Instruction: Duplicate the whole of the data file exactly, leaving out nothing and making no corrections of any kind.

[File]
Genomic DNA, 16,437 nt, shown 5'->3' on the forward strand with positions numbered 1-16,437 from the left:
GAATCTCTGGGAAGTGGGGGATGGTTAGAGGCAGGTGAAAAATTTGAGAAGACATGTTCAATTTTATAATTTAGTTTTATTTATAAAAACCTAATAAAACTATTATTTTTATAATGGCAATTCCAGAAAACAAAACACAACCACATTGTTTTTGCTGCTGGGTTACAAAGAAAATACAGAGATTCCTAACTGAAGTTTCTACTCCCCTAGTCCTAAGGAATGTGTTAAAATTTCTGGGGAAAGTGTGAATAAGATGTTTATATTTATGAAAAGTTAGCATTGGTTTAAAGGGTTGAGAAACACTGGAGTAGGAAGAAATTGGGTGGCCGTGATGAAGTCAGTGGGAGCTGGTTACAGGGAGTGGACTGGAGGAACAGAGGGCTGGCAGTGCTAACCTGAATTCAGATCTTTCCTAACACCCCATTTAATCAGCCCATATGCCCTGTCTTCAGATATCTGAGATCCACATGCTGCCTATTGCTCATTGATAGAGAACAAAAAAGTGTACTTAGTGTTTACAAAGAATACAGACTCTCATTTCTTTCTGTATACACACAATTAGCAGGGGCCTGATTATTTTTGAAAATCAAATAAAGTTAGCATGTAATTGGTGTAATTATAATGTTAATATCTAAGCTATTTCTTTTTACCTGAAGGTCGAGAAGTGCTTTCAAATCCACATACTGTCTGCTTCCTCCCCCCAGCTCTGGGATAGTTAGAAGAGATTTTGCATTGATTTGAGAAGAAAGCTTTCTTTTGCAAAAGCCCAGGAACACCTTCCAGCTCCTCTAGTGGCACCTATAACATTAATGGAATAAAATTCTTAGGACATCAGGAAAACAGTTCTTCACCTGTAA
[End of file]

Genomic DNA, 16,437 nt, shown 5'->3' on the forward strand with positions numbered 1-16,437 from the left:
GAATCTCTGGGAAGTGGGGGATGGTTAGAGGCAGGTGAAAAATTTGAGAAGACATGTTCAATTTTATAATTTAGTTTTATTTATAAAAACCTAATAAAACTATTATTTTTATAATGGCAATTCCAGAAAACAAAACACAACCACATTGTTTTTGCTGCTGGGTTACAAAGAAAATACAGAGATTCCTAACTGAAGTTTCTACTCCCCTAGTCCTAAGGAATGTGTTAAAATTTCTGGGGAAAGTGTGAATAAGATGTTTATATTTATGAAAAGTTAGCATTGGTTTAAAGGGTTGAGAAACACTGGAGTAGGAAGAAATTGGGTGGCCGTGATGAAGTCAGTGGGAGCTGGTTACAGGGAGTGGACTGGAGGAACAGAGGGCTGGCAGTGCTAACCTGAATTCAGATCTTTCCTAACACCCCATTTAATCAGCCCATATGCCCTGTCTTCAGATATCTGAGATCCACATGCTGCCTATTGCTCATTGATAGAGAACAAAAAAGTGTACTTAGTGTTTACAAAGAATACAGACTCTCATTTCTTTCTGTATACACACAATTAGCAGGGGCCTGATTATTTTTGAAAATCAAATAAAGTTAGCATGTAATTGGTGTAATTATAATGTTAATATCTAAGCTATTTCTTTTTACCTGAAGGTCGAGAAGTGCTTTCAAATCCACATACTGTCTGCTTCCTCCCCCCAGCTCTGGGATAGTTAGAAGAGATTTTGCATTGATTTGAGAAGAAAGCTTTCTTTTGCAAAAGCCCAGGAACACCTTCCAGCTCCTCTAGTGGCACCTATAACATTAATGGAATAAAATTCTTAGGACATCAGGAAAACAGTTCTTCACCTGTAA